Friday, March 21, 2008

The Masterton Selection Process

The Masterton Trophy is given annually to the player who best exemplifies the qualities of perseverance, sportsmanship, and dedication to ice hockey. The award was brought into the NHL to honor Bill Masterton who died from injuries sustained in a 1968 NHL hockey game. Typically, the award is given to a player who manages to comeback from serious injury or life threatening illness to be a significant NHL player. This season, I support Owen Nolan of the Calgary Flames for the award. He made a comeback from a knee injury that kept him out of hockey for two consecutive seasons to make a comeback last year with Phoenix and continue it this year with Calgary. He has been a valuable second or third line forward since his injury. Most players probably would have retired if they had been kept from play for two years when they are in their mid-30's, but not Nolan. He has comeback and continued his career.

I do not like the way the award is given out. With more than 10% of the hockey season remaining, the media in each city has selected a Masterton nominee. Here is a list of this season's nominees. There are problems with the way nominees are picked. First, picking nominees while the season is still underway prevents us from getting a final look at the season. It makes any event that occurs at the season irrelevant to the process, when sometimes these might be significant events. The second problem is that each team does not have a legitimate candidate for any award - let alone the Masterton. Can you imagine if other awards were selected this way? What difference does it make who would be named (for example) the New York Islanders nominee to the Norris Trophy? He won't win it. There is no reason for them to even name a nominee. As a result, many teams pick a nominee who was unable to play a significant role in the NHL for many years and looked like he would not have a career, but kept trying and eventually made the team and had some value to his team. This explains nominations of players like Glen Metropolit in Boston or Ty Conklin in Pittsburgh. Sure it shows dedication to have not given up, but this is not what the award is designed for. Other teams pick a player as nominee for having a long career and being dedicated enough to hockey to keep playing despite the fact his best years are gone. Glen Wesley of Carolina and Luke Richardson of Ottawa are examples of such nominees. None of these players should receive serious Masterton consideration, but the process forces teams to nominate somebody and they are the best available players on their given team. The New York Rangers media agree with this position and declined to name a nominee. No matter which Ranger they picked, he wouldn't have had a serious chance at the Masterton anyway.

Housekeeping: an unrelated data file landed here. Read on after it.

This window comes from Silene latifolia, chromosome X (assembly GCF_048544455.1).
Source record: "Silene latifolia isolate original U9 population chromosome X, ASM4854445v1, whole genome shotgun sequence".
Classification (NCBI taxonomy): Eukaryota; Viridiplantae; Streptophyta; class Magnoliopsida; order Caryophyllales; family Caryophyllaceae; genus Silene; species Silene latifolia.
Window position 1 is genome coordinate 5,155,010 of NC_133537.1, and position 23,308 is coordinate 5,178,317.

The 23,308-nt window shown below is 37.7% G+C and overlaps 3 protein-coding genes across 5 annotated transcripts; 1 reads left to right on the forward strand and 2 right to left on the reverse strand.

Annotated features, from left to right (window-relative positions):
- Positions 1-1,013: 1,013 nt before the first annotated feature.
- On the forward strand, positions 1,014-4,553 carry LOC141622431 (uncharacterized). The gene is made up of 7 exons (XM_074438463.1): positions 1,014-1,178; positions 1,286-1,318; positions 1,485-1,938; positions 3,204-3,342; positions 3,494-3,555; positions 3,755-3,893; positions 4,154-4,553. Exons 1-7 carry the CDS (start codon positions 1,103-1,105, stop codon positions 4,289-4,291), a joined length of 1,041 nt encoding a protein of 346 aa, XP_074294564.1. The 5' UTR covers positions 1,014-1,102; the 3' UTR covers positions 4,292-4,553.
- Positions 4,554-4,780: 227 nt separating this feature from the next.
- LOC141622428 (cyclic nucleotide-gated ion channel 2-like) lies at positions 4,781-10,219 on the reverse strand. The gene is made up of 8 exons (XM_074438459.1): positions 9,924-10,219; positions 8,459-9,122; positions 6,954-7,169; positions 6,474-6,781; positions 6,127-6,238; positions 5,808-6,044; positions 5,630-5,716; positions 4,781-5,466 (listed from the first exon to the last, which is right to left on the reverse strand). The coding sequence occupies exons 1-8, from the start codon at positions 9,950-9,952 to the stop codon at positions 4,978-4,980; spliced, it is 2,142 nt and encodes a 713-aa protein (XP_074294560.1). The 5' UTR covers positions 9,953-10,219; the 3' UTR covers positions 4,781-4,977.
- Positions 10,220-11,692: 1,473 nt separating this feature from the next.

The bigger problem is naming nominees too early. The season isn't over yet. Something might happen to change who should be nominated between the nomination and season's end. An example of this is in Buffalo. The Buffalo Sabres nominated Paul Gaustad. I'm not sure what makes him a serious Masterton candidate. Gaustad was a seventh round draft pick who worked hard through three years in the AHL and has been able to make an NHL career. It looks like a better nominee might be Teppo Numminen. Numminen had heart surgery in the off season and is now back practising with the Sabres. This is not his first heart problem. An irregular heartbeat kept him sidelined in the past and threatened his NHL career. Should he play an NHL game between now and the end of the season he is a far better nominee then Gaustad, but was missed due to an early deadline for nominations.

Numminen has had a hard time with the Sabres this season. He was suspended by the Sabres for not coming to training camp fit to play since he had had heart problems. This was an attempt for the Sabres to save paying him his contract. His contract was uninsured due to previous heart problems. Despite protestations from Tom Luongo of Sabre Rattling this is not a good move for the Sabres. I am surprised that there has not been more done to fight it. TSN reports that Numminen filed a grievance with the NHLPA in November (they are reporting this in March!) over his suspension. I would think this might be the kind of battle NHLPA head Paul Kelly would want to attach himself to as he fights to re-establish the NHLPA. Suspending a player because he is sick or injured to save money is the kind of thing the NHL should not be doing. It's a blatant reprehensible act that has no positive public relations spin surrounding it. It is something that should not be allowed as the NHL tries to chip away at player's rights.

I wouldn't expect Teppo Numminen should win the Masterton Trophy this season, even if he comes back and plays a token game or two at the end of the season. However, he is a far better nominee than Paul Gaustad, who was only chosen due to the odd practise of picking nominees before the season ends. If next year Numminen has a solid comeback season next year (and hopefully somewhere other than Buffalo since they wronged him) I would think he should be a leading candidate for the award. Buffalo has had problems keeping their free agents and the treatment of Teppo Numminen won't help change things in any way.

I think the Masterton Trophy should be voted for at season's end like and other NHL award. Like any other award, they should name the three nominees who get the most votes (as of right now, in my mind they should be Owen Nolan, Fernando Pisani of the Edmonton Oilers and Jason Blake of the Toronto Maple Leafs this year) and then name the winner at the awards ceremony. Running the award differently with nominees announced from each team while the season is still being played makes no sense. That practise should be ended.

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